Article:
A bubbling pool of mud is on the move, and no one knows why
Traveling at about 20 feet a year, the muddy mystery has no obvious driver—and so far, it can’t be stopped.
When it comes to matters of geology and rumbling earth in California, the San Andreas Fault is usually the star of the show. But this time around, the area near the infamous fault has caught people’s attention due to a mysterious pot of bubbling mud.
Refusing to stay in place, a roiling mass of carbon dioxide and slurry-like soil is migrating across the state at a pace of 20 feet a year. So far, it’s carved a 24,000-square-foot basin out of the earth, and it’s set to continue its crusade until whatever’s driving it dies out. Scientists currently have no real idea why it’s moving or if it can be stopped.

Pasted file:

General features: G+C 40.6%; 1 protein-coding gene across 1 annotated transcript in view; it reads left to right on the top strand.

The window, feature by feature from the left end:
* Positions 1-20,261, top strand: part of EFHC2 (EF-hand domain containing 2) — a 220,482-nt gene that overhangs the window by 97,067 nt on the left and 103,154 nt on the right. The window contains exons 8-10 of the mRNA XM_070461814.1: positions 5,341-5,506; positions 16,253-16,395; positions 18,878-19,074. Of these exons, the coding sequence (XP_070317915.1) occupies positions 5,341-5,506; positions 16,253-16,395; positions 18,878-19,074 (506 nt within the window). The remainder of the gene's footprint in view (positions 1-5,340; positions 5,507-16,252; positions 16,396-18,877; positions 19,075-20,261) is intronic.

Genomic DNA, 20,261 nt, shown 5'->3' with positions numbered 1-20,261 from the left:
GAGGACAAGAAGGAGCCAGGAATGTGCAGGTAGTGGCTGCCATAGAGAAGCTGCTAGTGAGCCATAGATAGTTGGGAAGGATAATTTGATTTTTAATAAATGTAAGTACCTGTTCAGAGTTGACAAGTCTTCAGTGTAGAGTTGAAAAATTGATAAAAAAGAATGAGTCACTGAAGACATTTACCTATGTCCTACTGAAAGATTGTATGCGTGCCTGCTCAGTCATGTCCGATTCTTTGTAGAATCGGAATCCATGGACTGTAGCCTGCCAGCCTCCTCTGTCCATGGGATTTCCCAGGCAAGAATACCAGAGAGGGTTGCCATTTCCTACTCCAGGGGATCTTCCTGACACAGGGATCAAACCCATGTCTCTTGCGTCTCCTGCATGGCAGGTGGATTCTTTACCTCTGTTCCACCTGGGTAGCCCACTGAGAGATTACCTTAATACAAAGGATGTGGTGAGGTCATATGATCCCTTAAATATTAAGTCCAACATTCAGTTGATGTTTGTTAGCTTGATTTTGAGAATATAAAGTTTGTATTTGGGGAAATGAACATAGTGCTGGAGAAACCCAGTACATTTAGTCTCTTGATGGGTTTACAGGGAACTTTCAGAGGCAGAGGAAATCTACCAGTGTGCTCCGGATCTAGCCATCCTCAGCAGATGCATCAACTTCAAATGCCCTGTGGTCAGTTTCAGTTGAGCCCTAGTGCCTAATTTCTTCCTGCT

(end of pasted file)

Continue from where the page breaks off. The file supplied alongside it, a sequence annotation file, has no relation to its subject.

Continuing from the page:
So, what do we know about it?
This curiosity appeared in the Salton Trough, an area of California that’s being stretched apart by a tectonic battle between the forces of the San Andreas Fault and the East Pacific Rise, a mid-ocean ridge. This unique environment is where the Colorado River dumps plenty of its sediment, which gets packed up so that the lower layers a few miles down get heated up and squashed a little. (Find out how a powerful earthquake snapped a tectonic plate in two.)